It's not a bad film. It's definitely watchable and I did get a little teary towards the end, so I wouldn't call it soul-less either. It just doesn't have enough soul and it doesn't have enough originality.
In fact, I've recently come up with a category of films that this would totally fit into. It's called "scripts that could have been written by an AI". A successful AI mind you - one that has been fed every produced script on the same topic, but also one that cannot produce anything genre-defying or ground-breaking.
So here's the recipe it operates on:
- Take the "Love Story" (the 1970 film) premise (as used by a million other films between then and now).
- Add a specific take and tension to the story, as previously done by films like "My Life Without Me" (2003)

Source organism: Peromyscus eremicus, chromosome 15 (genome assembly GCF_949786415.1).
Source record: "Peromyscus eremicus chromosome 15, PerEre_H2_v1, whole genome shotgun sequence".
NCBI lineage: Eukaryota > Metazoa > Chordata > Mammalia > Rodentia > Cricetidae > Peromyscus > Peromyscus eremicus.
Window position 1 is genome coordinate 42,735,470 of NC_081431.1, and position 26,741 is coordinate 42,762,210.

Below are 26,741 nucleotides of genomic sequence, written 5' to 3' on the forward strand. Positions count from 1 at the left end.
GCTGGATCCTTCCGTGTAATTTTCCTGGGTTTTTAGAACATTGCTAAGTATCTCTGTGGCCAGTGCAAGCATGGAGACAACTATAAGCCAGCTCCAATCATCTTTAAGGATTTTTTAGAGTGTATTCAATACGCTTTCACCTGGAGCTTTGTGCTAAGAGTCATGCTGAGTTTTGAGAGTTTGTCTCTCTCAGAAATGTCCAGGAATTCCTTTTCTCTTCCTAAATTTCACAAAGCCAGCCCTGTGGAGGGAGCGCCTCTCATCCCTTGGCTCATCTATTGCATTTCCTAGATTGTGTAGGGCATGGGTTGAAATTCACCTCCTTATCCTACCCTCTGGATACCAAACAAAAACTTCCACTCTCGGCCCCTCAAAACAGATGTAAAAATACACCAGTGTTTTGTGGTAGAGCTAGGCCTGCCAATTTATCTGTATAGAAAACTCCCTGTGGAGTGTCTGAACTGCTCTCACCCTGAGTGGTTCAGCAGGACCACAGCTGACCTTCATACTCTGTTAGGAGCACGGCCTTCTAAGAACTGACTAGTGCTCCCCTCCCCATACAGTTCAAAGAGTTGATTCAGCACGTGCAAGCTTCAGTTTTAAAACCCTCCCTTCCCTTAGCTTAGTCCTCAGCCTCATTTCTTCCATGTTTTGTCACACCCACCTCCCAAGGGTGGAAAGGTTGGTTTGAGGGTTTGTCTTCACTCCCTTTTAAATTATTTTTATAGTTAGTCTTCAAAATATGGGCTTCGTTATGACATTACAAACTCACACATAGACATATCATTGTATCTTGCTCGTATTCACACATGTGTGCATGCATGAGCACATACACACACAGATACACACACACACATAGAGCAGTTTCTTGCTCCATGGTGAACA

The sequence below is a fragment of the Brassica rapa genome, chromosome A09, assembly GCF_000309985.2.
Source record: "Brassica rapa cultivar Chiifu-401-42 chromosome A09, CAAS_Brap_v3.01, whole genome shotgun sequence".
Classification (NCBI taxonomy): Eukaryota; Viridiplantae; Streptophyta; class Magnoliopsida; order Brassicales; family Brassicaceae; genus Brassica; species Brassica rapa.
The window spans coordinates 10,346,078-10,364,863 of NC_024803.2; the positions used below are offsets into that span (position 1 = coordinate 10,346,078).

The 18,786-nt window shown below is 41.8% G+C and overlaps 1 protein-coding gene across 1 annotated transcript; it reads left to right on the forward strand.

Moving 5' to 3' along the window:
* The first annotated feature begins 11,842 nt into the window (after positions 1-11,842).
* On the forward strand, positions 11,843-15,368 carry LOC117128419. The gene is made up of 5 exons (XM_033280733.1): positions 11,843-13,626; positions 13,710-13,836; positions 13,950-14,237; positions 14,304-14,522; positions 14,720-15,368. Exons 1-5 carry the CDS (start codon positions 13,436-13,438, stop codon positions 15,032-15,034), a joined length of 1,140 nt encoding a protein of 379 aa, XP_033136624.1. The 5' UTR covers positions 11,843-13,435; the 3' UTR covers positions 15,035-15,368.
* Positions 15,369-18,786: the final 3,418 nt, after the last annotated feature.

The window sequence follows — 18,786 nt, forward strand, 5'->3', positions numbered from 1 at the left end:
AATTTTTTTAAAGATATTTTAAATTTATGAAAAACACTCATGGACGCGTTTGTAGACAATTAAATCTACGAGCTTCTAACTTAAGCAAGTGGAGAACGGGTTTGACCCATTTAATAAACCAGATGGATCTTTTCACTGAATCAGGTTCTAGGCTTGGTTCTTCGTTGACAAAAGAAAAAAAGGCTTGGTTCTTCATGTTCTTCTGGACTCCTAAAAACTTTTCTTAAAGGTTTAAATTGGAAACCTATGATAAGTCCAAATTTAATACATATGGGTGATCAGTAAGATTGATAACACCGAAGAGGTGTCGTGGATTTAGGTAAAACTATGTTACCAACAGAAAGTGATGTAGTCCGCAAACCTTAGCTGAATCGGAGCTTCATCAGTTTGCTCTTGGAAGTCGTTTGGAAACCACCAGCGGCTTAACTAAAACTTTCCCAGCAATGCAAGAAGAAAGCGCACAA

- Create good chemistry between two stereotypical protagonists (the "loveable and deceptively sexy nerd" male and the "strong, funny, and beautiful" female)
- Add the sidekicks: the "mischievous, promiscuous, but supportive best mate", the "(much older, quirky, and wisecracking) unlikely friend", the "overbearing but still loving" mother, plus a couple more distinct-enough-but-not-too-memorable-so-as-not-to-overshadow-the-protagonists characters.
- Make the photography and styling Instagrammable
- Add a pleasant soundtrack
- Cast a veteran actor in the old-but-quirky role
- Cast a hunk recognisable from an extremely popular TV series to attract the fandom
- Lightly sprinkle on top with quotable wisdoms about the meaning of life and death
And there you have it. Served lukewarm on Netflix.